DENVER -- In the past two weeks, crews have rescued multiple dogs and a deer after falling through icy ponds in the Denver metro area.
Dive and rescue crew members say to make sure pets remain safe, keep them on a leash and away from any body of water despite the appearance of a layer of ice.
If a dog goes onto the ice and becomes trapped, rescue crew recommend staying off the ice and calling authorities.
"The biggest problem with the dog on the ice is not the dog, but the owner that is going to go out and try to save their dog," dive team member Eric Balzhiser said.
"Our message is that if your dog is on the ice, call us, us being the dive team, 911, the fire department. We'll come get your dog so that you don't have to go out and risk your own life to go on the ice."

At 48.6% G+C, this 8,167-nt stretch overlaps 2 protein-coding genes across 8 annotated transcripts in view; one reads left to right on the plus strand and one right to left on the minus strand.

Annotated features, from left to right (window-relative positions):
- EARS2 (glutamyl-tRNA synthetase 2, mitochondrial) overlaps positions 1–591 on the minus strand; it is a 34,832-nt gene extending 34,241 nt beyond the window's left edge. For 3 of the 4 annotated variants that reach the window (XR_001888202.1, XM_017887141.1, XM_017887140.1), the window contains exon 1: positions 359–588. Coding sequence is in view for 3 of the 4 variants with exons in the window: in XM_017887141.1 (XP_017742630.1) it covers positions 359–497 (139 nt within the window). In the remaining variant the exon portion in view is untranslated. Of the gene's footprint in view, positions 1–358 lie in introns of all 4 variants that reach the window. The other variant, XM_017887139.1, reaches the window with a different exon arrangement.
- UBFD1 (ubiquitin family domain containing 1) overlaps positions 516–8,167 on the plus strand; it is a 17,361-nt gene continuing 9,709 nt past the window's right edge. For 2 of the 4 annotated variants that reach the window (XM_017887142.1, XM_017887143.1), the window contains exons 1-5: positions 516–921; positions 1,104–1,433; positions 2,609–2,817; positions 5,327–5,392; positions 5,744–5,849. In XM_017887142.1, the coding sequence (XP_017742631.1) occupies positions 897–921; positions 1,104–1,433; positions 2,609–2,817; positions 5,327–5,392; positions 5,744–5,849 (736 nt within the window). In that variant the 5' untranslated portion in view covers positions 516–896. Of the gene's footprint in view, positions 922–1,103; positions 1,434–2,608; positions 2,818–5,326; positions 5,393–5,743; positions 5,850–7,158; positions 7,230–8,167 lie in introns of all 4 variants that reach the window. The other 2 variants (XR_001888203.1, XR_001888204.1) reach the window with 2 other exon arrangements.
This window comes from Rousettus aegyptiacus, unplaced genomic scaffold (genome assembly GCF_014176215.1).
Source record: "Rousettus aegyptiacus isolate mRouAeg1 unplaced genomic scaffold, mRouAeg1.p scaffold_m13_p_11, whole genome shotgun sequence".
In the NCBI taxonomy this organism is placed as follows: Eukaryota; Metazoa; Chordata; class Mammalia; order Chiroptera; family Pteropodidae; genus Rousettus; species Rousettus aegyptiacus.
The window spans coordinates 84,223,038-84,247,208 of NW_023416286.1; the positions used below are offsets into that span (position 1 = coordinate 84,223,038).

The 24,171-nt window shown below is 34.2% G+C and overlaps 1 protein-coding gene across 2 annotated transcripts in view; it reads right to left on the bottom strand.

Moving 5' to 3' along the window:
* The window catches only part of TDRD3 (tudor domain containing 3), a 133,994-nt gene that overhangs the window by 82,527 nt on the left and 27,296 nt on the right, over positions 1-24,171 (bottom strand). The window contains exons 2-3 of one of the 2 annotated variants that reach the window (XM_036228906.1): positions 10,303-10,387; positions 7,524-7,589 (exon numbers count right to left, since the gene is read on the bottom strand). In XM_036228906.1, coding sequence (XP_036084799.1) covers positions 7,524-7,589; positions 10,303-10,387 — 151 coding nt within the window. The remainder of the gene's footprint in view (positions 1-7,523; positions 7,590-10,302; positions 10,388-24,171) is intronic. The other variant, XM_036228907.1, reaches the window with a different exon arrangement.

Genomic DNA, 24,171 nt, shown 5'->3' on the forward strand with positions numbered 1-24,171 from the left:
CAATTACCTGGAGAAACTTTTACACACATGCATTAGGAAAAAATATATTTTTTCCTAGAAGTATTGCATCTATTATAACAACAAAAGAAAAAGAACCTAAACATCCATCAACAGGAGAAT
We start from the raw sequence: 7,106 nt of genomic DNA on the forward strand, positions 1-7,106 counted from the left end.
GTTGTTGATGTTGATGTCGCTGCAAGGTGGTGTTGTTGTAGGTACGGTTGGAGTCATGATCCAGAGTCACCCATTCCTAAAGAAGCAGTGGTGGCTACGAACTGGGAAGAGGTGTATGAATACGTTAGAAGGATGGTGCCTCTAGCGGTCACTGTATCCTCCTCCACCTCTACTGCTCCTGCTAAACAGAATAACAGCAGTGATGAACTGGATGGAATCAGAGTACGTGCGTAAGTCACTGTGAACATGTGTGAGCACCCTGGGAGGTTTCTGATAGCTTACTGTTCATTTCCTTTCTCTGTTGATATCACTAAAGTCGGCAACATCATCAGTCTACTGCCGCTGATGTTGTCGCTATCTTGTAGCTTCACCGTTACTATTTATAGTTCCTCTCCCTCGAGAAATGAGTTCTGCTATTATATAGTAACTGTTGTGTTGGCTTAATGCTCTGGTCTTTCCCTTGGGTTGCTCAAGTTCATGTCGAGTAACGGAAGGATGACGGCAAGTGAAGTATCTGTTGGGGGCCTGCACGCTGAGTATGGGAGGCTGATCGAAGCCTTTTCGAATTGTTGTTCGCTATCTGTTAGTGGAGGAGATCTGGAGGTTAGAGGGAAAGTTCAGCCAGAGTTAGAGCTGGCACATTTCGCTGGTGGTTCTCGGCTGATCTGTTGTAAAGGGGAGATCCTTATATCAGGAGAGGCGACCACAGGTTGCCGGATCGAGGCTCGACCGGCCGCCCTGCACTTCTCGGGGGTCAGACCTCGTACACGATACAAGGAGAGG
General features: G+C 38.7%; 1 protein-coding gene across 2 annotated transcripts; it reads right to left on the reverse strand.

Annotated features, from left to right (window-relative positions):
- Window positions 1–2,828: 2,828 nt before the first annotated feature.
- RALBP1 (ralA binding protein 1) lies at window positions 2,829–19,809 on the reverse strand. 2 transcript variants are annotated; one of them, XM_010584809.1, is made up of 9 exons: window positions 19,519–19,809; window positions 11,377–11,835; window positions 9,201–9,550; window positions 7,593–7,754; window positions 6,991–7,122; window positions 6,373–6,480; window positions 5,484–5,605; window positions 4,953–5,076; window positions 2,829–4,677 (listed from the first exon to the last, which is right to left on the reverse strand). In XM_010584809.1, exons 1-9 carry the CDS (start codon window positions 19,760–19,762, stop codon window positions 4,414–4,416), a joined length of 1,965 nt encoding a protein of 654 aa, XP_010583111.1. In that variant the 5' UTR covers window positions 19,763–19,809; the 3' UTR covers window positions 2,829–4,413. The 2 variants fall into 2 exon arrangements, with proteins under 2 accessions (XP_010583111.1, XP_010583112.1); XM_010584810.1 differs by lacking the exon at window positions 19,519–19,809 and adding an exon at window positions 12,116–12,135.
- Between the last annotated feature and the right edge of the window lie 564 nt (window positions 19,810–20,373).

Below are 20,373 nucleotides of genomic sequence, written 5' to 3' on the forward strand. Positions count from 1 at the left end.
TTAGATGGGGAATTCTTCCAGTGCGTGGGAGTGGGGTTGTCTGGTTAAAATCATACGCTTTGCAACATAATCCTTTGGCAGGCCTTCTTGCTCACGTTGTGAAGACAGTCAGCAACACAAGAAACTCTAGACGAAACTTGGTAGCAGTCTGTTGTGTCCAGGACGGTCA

Because of the relatively warm winter along the Front Range, while it gets below freezing overnight, frequently, it's well above freezing during the day.
And with sunshine, there could be a layer of ice on any given body of water over night, but by noon, that ice becomes unstable.
With the wide fluctuation of temperatures between overnight and afternoon, some neighborhood ponds or bodies of water might not have as thick of ice as they have during previous winters.